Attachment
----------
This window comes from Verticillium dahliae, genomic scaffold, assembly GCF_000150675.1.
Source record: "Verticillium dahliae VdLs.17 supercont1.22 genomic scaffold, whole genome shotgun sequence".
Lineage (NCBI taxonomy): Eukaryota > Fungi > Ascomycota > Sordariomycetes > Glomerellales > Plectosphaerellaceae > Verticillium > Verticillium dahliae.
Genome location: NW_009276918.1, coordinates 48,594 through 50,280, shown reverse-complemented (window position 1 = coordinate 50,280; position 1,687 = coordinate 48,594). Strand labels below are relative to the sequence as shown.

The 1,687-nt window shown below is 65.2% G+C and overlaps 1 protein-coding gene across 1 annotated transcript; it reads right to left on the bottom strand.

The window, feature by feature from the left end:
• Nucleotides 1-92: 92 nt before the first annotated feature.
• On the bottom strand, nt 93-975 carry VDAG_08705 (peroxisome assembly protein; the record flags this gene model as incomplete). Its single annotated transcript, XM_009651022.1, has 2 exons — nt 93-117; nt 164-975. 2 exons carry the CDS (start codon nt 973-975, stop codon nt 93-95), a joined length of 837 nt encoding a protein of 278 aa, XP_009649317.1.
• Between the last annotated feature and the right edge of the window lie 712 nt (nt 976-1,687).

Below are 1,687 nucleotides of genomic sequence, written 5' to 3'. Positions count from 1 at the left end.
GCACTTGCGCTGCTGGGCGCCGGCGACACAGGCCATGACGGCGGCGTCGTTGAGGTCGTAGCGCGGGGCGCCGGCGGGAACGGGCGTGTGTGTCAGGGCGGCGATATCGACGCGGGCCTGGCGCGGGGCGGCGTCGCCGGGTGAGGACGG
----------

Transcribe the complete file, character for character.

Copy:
This window comes from Verticillium dahliae, genomic scaffold, assembly GCF_000150675.1.
Source record: "Verticillium dahliae VdLs.17 supercont1.22 genomic scaffold, whole genome shotgun sequence".
Lineage (NCBI taxonomy): Eukaryota > Fungi > Ascomycota > Sordariomycetes > Glomerellales > Plectosphaerellaceae > Verticillium > Verticillium dahliae.
Genome location: NW_009276918.1, coordinates 48,594 through 50,280, shown reverse-complemented (window position 1 = coordinate 50,280; position 1,687 = coordinate 48,594). Strand labels below are relative to the sequence as shown.

The 1,687-nt window shown below is 65.2% G+C and overlaps 1 protein-coding gene across 1 annotated transcript; it reads right to left on the bottom strand.

The window, feature by feature from the left end:
• Nucleotides 1-92: 92 nt before the first annotated feature.
• On the bottom strand, nt 93-975 carry VDAG_08705 (peroxisome assembly protein; the record flags this gene model as incomplete). Its single annotated transcript, XM_009651022.1, has 2 exons — nt 93-117; nt 164-975. 2 exons carry the CDS (start codon nt 973-975, stop codon nt 93-95), a joined length of 837 nt encoding a protein of 278 aa, XP_009649317.1.
• Between the last annotated feature and the right edge of the window lie 712 nt (nt 976-1,687).

Below are 1,687 nucleotides of genomic sequence, written 5' to 3'. Positions count from 1 at the left end.
GCACTTGCGCTGCTGGGCGCCGGCGACACAGGCCATGACGGCGGCGTCGTTGAGGTCGTAGCGCGGGGCGCCGGCGGGAACGGGCGTGTGTGTCAGGGCGGCGATATCGACGCGGGCCTGGCGCGGGGCGGCGTCGCCGGGTGAGGACGG